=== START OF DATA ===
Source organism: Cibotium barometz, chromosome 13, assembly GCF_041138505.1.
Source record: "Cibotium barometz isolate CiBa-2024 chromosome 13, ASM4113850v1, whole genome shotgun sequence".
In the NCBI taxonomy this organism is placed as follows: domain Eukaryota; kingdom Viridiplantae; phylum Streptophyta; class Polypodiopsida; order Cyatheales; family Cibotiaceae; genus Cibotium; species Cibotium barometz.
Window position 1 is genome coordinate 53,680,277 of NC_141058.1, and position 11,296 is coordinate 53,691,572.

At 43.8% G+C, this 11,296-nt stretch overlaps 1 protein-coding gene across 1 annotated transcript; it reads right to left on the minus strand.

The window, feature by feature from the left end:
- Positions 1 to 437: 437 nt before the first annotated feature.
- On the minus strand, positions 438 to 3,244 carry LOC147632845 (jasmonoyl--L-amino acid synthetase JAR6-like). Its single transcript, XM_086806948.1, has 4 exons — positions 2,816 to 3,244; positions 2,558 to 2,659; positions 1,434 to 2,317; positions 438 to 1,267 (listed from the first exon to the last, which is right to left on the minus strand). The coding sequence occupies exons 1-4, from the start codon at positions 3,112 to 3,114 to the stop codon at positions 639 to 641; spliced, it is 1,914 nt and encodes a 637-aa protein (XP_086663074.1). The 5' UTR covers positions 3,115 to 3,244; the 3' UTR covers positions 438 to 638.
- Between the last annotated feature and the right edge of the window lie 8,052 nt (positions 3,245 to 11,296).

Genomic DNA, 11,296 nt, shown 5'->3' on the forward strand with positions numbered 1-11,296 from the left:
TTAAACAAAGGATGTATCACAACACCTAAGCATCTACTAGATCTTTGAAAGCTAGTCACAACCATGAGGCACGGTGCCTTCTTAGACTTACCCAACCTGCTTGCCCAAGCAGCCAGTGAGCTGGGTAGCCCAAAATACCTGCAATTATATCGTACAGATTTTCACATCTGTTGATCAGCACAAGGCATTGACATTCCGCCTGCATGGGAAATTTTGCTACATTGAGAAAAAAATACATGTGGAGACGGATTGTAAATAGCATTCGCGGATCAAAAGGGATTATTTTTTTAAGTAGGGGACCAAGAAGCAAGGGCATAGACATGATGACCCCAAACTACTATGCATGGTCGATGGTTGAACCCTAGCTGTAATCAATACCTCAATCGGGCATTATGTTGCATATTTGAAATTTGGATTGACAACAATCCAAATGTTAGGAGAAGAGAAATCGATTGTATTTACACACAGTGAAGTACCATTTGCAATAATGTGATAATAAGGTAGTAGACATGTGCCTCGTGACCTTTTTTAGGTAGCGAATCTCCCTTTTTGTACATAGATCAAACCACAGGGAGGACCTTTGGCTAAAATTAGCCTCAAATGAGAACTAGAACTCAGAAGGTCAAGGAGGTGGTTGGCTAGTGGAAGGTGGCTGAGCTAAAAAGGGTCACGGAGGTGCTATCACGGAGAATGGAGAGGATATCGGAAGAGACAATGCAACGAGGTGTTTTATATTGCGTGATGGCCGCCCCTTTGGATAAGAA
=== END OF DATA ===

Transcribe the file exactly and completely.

Source organism: Cibotium barometz, chromosome 13, assembly GCF_041138505.1.
Source record: "Cibotium barometz isolate CiBa-2024 chromosome 13, ASM4113850v1, whole genome shotgun sequence".
In the NCBI taxonomy this organism is placed as follows: domain Eukaryota; kingdom Viridiplantae; phylum Streptophyta; class Polypodiopsida; order Cyatheales; family Cibotiaceae; genus Cibotium; species Cibotium barometz.
Window position 1 is genome coordinate 53,680,277 of NC_141058.1, and position 11,296 is coordinate 53,691,572.

At 43.8% G+C, this 11,296-nt stretch overlaps 1 protein-coding gene across 1 annotated transcript; it reads right to left on the minus strand.

The window, feature by feature from the left end:
- Positions 1 to 437: 437 nt before the first annotated feature.
- On the minus strand, positions 438 to 3,244 carry LOC147632845 (jasmonoyl--L-amino acid synthetase JAR6-like). Its single transcript, XM_086806948.1, has 4 exons — positions 2,816 to 3,244; positions 2,558 to 2,659; positions 1,434 to 2,317; positions 438 to 1,267 (listed from the first exon to the last, which is right to left on the minus strand). The coding sequence occupies exons 1-4, from the start codon at positions 3,112 to 3,114 to the stop codon at positions 639 to 641; spliced, it is 1,914 nt and encodes a 637-aa protein (XP_086663074.1). The 5' UTR covers positions 3,115 to 3,244; the 3' UTR covers positions 438 to 638.
- Between the last annotated feature and the right edge of the window lie 8,052 nt (positions 3,245 to 11,296).

Genomic DNA, 11,296 nt, shown 5'->3' on the forward strand with positions numbered 1-11,296 from the left:
TTAAACAAAGGATGTATCACAACACCTAAGCATCTACTAGATCTTTGAAAGCTAGTCACAACCATGAGGCACGGTGCCTTCTTAGACTTACCCAACCTGCTTGCCCAAGCAGCCAGTGAGCTGGGTAGCCCAAAATACCTGCAATTATATCGTACAGATTTTCACATCTGTTGATCAGCACAAGGCATTGACATTCCGCCTGCATGGGAAATTTTGCTACATTGAGAAAAAAATACATGTGGAGACGGATTGTAAATAGCATTCGCGGATCAAAAGGGATTATTTTTTTAAGTAGGGGACCAAGAAGCAAGGGCATAGACATGATGACCCCAAACTACTATGCATGGTCGATGGTTGAACCCTAGCTGTAATCAATACCTCAATCGGGCATTATGTTGCATATTTGAAATTTGGATTGACAACAATCCAAATGTTAGGAGAAGAGAAATCGATTGTATTTACACACAGTGAAGTACCATTTGCAATAATGTGATAATAAGGTAGTAGACATGTGCCTCGTGACCTTTTTTAGGTAGCGAATCTCCCTTTTTGTACATAGATCAAACCACAGGGAGGACCTTTGGCTAAAATTAGCCTCAAATGAGAACTAGAACTCAGAAGGTCAAGGAGGTGGTTGGCTAGTGGAAGGTGGCTGAGCTAAAAAGGGTCACGGAGGTGCTATCACGGAGAATGGAGAGGATATCGGAAGAGACAATGCAACGAGGTGTTTTATATTGCGTGATGGCCGCCCCTTTGGATAAGAA